After years of mental abuse and finally physical battering which culminates in a hot iron smashed across her face, Allie also runs – to find Kelly-Anne but instead runs into problems. She finds herself, taking shelter, in a dingy garden shed but the house to which it belongs is not unoccupied. Marla lives there in a dementia-fog of her own. Marla mistakes Allie for her girlhood friend Toffee and so the two begin a tentative and touching relationship in which both look out for each other, bolster each other and ultimately rescue each other.

That summation does not in any way do justice to the beauty of this verse-novel or its command on the reader.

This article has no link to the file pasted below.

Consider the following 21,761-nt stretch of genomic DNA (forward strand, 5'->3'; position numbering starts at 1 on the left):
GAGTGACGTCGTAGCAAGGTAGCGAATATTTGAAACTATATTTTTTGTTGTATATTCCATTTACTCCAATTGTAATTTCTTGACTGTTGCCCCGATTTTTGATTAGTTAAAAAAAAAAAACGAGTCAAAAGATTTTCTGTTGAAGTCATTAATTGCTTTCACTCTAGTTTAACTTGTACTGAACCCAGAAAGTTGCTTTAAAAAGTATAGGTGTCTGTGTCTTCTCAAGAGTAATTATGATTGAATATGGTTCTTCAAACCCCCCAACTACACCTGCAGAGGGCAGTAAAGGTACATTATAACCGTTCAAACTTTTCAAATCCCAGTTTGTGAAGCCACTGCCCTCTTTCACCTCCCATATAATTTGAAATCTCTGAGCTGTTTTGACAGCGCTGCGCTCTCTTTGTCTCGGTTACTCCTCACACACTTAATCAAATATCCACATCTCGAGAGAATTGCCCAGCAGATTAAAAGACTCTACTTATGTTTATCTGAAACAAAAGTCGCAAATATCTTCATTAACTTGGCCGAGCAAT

Allison and Marla become a team. Each in her own way helps the other to overcome their difficulties and insecurities as well as their basic needs for care, companionship and safety.

This is truly a beautiful book which will bring the reader to tears, but also laugh and rage and empathy.

It is more suited to older readers – around 13 years+ – but is so worth promoting to your sensitive and discerning readers. I highly recommend it for students in Lower Secondary and upwards.